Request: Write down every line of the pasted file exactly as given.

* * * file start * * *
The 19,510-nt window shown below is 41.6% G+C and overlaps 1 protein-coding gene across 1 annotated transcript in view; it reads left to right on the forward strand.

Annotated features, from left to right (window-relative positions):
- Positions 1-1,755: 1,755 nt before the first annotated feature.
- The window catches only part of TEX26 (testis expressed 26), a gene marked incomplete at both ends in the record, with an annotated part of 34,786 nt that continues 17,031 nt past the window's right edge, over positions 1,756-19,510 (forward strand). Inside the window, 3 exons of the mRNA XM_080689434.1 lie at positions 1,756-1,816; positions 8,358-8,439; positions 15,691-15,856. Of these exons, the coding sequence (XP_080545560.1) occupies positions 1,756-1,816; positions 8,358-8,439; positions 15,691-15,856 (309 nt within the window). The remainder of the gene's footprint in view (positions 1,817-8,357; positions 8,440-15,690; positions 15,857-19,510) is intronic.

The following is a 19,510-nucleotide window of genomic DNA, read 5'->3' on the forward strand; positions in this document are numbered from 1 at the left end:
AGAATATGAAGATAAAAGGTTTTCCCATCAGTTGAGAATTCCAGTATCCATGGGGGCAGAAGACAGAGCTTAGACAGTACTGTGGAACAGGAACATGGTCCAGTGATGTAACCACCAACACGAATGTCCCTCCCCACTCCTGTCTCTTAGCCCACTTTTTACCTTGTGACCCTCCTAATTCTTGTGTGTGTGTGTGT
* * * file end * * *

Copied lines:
The 19,510-nt window shown below is 41.6% G+C and overlaps 1 protein-coding gene across 1 annotated transcript in view; it reads left to right on the forward strand.

Annotated features, from left to right (window-relative positions):
- Positions 1-1,755: 1,755 nt before the first annotated feature.
- The window catches only part of TEX26 (testis expressed 26), a gene marked incomplete at both ends in the record, with an annotated part of 34,786 nt that continues 17,031 nt past the window's right edge, over positions 1,756-19,510 (forward strand). Inside the window, 3 exons of the mRNA XM_080689434.1 lie at positions 1,756-1,816; positions 8,358-8,439; positions 15,691-15,856. Of these exons, the coding sequence (XP_080545560.1) occupies positions 1,756-1,816; positions 8,358-8,439; positions 15,691-15,856 (309 nt within the window). The remainder of the gene's footprint in view (positions 1,817-8,357; positions 8,440-15,690; positions 15,857-19,510) is intronic.

The following is a 19,510-nucleotide window of genomic DNA, read 5'->3' on the forward strand; positions in this document are numbered from 1 at the left end:
AGAATATGAAGATAAAAGGTTTTCCCATCAGTTGAGAATTCCAGTATCCATGGGGGCAGAAGACAGAGCTTAGACAGTACTGTGGAACAGGAACATGGTCCAGTGATGTAACCACCAACACGAATGTCCCTCCCCACTCCTGTCTCTTAGCCCACTTTTTACCTTGTGACCCTCCTAATTCTTGTGTGTGTGTGTGT